Ah, chin hair. Most people - that's both men and women - will grow the occasional unexpected strand in all kinds of areas on their body without it becoming a cause for concern. It's totally normal. This can involve a single or multiple areas, such as moustache and beard area, chest, lower abdomen, back and inner thighs," explains Elizabeth May, an expert from the Private Skin Laser Clinic in Hampstead. So why exactly does excessive hair growth happen? Sound familiar?
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Biology Stack Exchange is a question and answer site for biology researchers, academics, and students. It only takes a minute to sign up. Our closest ancestors, the chimpanzee and bonobo, both grow facial hair around the mouth area. What is noteworthy is that this is the case in both males and females of the species.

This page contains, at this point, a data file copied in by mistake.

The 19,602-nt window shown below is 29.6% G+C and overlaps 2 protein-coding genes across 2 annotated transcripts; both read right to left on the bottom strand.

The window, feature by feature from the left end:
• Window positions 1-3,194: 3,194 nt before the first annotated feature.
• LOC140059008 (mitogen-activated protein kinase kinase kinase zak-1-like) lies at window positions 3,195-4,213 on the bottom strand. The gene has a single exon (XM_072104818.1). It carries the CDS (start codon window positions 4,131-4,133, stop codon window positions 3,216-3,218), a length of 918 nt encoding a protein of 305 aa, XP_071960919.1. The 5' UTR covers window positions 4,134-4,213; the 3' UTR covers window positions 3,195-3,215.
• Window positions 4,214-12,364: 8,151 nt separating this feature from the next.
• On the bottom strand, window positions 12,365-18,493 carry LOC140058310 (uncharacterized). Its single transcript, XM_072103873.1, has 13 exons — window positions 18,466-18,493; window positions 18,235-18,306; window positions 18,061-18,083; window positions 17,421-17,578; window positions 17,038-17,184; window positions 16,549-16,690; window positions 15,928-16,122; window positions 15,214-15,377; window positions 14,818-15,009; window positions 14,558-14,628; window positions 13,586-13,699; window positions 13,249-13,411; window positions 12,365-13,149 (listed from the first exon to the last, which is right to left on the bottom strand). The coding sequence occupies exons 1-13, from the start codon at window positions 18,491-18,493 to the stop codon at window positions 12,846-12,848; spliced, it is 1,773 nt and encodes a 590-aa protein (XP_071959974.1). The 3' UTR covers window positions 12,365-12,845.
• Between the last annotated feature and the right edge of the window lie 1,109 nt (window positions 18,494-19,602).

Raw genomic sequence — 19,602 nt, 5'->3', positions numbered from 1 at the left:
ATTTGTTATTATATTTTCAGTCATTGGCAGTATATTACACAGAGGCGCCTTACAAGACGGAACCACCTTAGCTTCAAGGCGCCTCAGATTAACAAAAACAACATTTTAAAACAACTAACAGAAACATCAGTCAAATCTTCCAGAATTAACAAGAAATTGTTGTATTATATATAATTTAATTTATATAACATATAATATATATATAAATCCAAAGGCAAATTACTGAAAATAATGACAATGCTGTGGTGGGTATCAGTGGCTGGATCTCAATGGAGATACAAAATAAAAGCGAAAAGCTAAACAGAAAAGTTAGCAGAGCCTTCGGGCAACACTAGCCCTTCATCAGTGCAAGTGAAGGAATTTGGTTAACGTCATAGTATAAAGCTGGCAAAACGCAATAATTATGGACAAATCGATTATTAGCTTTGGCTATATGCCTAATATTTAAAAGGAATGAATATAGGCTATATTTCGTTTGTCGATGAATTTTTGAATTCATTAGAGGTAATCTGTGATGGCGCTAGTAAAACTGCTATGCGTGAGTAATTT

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Most women DO have facial hair; it just isn't blatantly obvious. In others whom it is quite visible, it is because some women just overproduce testosterone; others have a medical condition like Polycystic Ovarian Syndrome that causes various physical symptoms such as hirsutism. Its just a question of if the hair darkens or not. There are a few reasons for this Sometimes that increase is natural and sometimes it's because of medications that they have to take for some reason.
Most of the time nothing to be alarmed by. Hirsutism, a condition when women have an excess of male hormones and the facial hair that comes with it , is fairly common and affects approximately 7 percent of women in the US. Hirsutism can be caused by polycystic ovarian syndrome , a painful and dangerous hormonal condition that causes enlarged ovaries and cysts, and it can also be a result of certain adrenal gland disorders or a side effect of medications such as steroids. At the same time, most minor facial hair growth is due to the normal hormonal give-and-take surrounding menstrual cycles, pregnancies, and menopause.